History lives in the Glebe - Glebe BIA

History lives in the Glebe

Bounded by historic Ottawa attractions like the Rideau Canal, the Aberdeen Pavilion and Lansdowne Park, the Glebe seamlessly combines the old and the new for a unique Ottawa experience.

A Glebe timeline

1826-1832: The Rideau Canal built to defend Canada against a feared U.S. invasion

1847: Lansdowne Park agricultural exhibition grounds established

1888: Central Canada Exhibition at Lansdowne Park

1889: The Glebe incorporated into Ottawa

1891: First electric streetcars on Bank Street

1895: First Bank Street shops open

1898: Aberdeen Pavilion built

1902-1905: The Ottawa Senators win three consecutive Stanley Cups playing in the Aberdeen Pavilion

1915: Pretoria Bridge built to commemorate British victory, with Canadian help, in the Second Boer War

1939: Ottawa Rough Riders football team wins Grey Cup at Lansdowne Park

1941 Only 152 vacant lots in the Glebe.

1942 Ottawa Ladies College expropriated for war effort, serves as the Glebe Barracks for the Canadian Woman’s Army Corps.

1942 Carleton College begins as evening classes at the old High School of Commerce (west part of Glebe Collegiate).

1945 Population of the Glebe 15,507.

1947 September, Carleton College opens in old site of Ottawa Ladies College on First at Lyon.


1951 Glebe population is 13,175, as Capital Ward re-expands into Ottawa South.

1956 Avalon Theatre, remodeled and named The Glebe Theatre, closes.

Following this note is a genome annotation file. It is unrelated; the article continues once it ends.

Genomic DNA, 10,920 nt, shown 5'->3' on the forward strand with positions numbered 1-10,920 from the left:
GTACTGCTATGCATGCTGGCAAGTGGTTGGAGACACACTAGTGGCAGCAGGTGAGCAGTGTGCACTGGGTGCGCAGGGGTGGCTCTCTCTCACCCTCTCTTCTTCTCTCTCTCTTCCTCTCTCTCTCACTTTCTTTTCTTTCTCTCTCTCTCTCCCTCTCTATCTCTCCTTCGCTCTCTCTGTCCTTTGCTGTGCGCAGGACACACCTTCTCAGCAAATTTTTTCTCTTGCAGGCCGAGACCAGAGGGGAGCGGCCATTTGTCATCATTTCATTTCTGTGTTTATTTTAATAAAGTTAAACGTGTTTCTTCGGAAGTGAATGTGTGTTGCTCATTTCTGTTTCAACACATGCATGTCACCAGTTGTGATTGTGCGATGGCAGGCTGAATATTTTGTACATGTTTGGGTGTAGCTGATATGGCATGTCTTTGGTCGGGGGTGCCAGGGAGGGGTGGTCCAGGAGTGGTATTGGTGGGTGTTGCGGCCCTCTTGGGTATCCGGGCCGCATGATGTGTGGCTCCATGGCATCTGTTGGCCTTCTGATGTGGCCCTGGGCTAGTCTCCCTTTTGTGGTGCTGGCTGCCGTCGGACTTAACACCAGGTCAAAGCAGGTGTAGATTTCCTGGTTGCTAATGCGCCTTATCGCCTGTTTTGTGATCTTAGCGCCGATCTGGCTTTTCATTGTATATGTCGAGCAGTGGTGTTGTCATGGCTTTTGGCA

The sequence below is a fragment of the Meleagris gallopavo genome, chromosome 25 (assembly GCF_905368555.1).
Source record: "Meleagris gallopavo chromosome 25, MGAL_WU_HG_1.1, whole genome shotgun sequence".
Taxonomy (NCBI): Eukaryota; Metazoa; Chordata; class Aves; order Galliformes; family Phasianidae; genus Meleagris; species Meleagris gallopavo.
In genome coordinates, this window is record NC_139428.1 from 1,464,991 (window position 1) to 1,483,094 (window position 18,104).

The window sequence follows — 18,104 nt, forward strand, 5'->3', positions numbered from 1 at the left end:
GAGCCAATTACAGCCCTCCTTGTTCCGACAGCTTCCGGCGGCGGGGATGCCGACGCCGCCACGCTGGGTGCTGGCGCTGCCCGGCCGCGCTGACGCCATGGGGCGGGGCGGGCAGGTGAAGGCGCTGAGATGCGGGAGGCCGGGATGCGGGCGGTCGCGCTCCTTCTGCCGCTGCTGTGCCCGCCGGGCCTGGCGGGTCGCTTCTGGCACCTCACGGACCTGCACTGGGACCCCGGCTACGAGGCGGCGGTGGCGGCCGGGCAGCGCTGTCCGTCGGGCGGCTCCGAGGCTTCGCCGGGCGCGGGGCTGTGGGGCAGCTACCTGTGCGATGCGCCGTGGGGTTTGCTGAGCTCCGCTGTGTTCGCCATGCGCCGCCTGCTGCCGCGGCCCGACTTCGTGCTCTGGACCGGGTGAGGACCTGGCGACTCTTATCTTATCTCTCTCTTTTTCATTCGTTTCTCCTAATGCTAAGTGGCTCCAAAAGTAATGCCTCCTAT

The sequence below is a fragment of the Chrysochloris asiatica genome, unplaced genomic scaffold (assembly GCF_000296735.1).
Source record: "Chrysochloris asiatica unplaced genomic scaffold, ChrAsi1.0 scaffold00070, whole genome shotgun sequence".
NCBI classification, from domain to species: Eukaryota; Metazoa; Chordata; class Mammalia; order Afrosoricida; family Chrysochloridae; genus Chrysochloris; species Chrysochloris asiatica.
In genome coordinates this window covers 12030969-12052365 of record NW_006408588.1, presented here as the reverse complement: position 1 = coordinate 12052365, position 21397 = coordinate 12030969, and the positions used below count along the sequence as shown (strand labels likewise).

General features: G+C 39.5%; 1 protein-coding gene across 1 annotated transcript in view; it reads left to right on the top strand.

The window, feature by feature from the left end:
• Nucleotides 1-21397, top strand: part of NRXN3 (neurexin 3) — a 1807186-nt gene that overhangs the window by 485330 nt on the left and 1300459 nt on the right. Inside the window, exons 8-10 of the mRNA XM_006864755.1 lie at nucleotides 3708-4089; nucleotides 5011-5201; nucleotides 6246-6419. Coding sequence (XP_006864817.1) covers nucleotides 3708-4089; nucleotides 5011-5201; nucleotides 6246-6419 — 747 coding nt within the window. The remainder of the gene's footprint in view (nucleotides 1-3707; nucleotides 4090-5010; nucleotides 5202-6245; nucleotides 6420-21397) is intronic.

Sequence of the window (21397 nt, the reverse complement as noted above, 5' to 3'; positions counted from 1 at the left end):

1957 Church hall built at St. Giles Presbyterian on First.

1958 Southern addition built to Corpus Christi on Lyon.

1959 Carleton becomes a University (Act of 1957)and moves to Rideau Campus.

1959 Church hall built at Glebe United Church on Lyon.


1965 The Queensway opens on the old CNR right-of-way, setting the north boundary of The Glebe.

1966 Final addition to Corpus Christie school built.

1966 Final addition to Corpus Christie school built.

1967 Civic Centre is built and north stands at Lansdowne extended.

1969 The Society of Friends takes over Church of the Nazarene at 91 Fourth east of Bank, Formerly Zion Congregational.


1971 Glebe United and St. James United merge to become Glebe-St. James United.

1974 The 12 story extension of Abottsford House is built on Holmwood at Bank.

1974 William Teron builds 300 The Driveway, at Patterson Creek.

1974 August, Ontario Municipal Board approved a down-zoning of several blocks between Patterson Creek and Fifth Avenue to prevent further high rise construction.

1975 Population of Glebe falls to 12,146.

1986 97% of Glebe residents of British origin.

1988 Population of the Glebe falls to 10,628 as boarding houses and triplexes are converted back into single family homes.